Paxlovid

In this photo illustration, Pfizer's Paxlovid is displayed on July 07, 2022, in Pembroke Pines, Fla. (Joe Raedle/Getty Images/TNS)

Ira Katz bustles at his pharmacy in Atlanta's Little Five Points neighborhood this cough season, serving patients who need medicine for respiratory viruses like COVID-19. He dispenses occasional packages of Paxlovid, a drug designed to nip COVID in the bud. But there aren’t as many of those Paxlovid prescriptions as there might be.

In fact, the drug is “vastly” underprescribed, national data suggest. And with a winter surge underway, that is likely costing patients unnecessary hospitalizations and even deaths.

Some likely culprits: Time and confusion. Screening everyone who qualifies for Paxlovid would take too much time and effort. And without study, many medical workers still aren’t sure who qualifies.

“I think we’re seeing a lot of physicians just pause, even though there’s very clear indication that this drug not only saves lives, but it saves hospital days, it reduces long COVID risk,” said Dr. Bronwen Garner, an infectious disease specialist at Piedmont Atlanta Hospital.

Katz can empathize: Under a special federal pandemic rule, he could register to prescribe and dispense Paxlovid as a pharmacist, letting customers bypass a trip to their doctor. But when he considers the complexities of the drug’s potential interactions for some patients, he gives that a pass.

“It surprises me a little bit; this is not hard to figure out,” said Dr. Davey Smith, a virologist and professor of medicine at the University of California at San Diego who frequently prescribes Paxlovid. “There’s pretty clear guidance ... but in a busy practice, people oftentimes will just shrug their shoulders and go, ‘Is it really worth my time to have to go through that?’”

Most primary care doctors are overburdened and don’t get rewarded with higher pay for studying up, Smith said, but for seeing a lot of patients quickly.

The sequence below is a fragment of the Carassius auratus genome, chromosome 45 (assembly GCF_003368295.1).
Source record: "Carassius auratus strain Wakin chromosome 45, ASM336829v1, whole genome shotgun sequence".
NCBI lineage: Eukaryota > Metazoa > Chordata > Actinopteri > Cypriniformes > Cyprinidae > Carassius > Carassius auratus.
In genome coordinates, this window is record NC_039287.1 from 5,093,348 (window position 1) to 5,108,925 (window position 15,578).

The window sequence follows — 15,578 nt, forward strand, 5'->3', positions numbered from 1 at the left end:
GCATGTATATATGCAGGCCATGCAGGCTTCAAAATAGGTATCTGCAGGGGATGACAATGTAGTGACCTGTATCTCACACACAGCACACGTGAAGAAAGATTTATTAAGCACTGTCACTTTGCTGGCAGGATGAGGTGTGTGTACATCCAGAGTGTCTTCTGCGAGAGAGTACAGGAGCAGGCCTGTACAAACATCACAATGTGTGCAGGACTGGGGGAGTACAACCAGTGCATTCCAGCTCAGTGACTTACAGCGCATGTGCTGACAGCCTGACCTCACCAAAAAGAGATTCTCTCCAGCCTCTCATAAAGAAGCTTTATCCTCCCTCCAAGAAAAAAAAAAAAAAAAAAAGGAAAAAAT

When Paxlovid first hit the market just one year ago, U.S. officials thought it was such an advance that they feared a rush on supplies. The COVID antiviral was the first that could be taken at home in a pill. Studies found it provided an 89% reduction in the risk of hospitalization and death for unvaccinated people. FDA also authorized a second antiviral pill, Molnupiravir, estimated to be 30% effective against hospitalization and death. Authorities strictly limited the drugs’ initial prescriptions to the oldest and most vulnerable patients.

But production has ramped up and supplies are now plentiful, yet still the drugs are reaching just a small fraction of those who are eligible, studies show.

An August study by the Covid States Project of Northeastern, Harvard, Rutgers and Northwestern universities found that only 11% of COVID patients reported taking an antiviral pill. The study called that rate of prescribing, “a tremendous lost opportunity.”

Even among those 65 and older, the portion who got an antiviral pill was just 20%. Patients who made higher incomes or were male were more likely to get it. The study cited confusion and unclear guidance. A more recent study found that Black and Hispanic patients were about one-third less likely to get Paxlovid than white patients.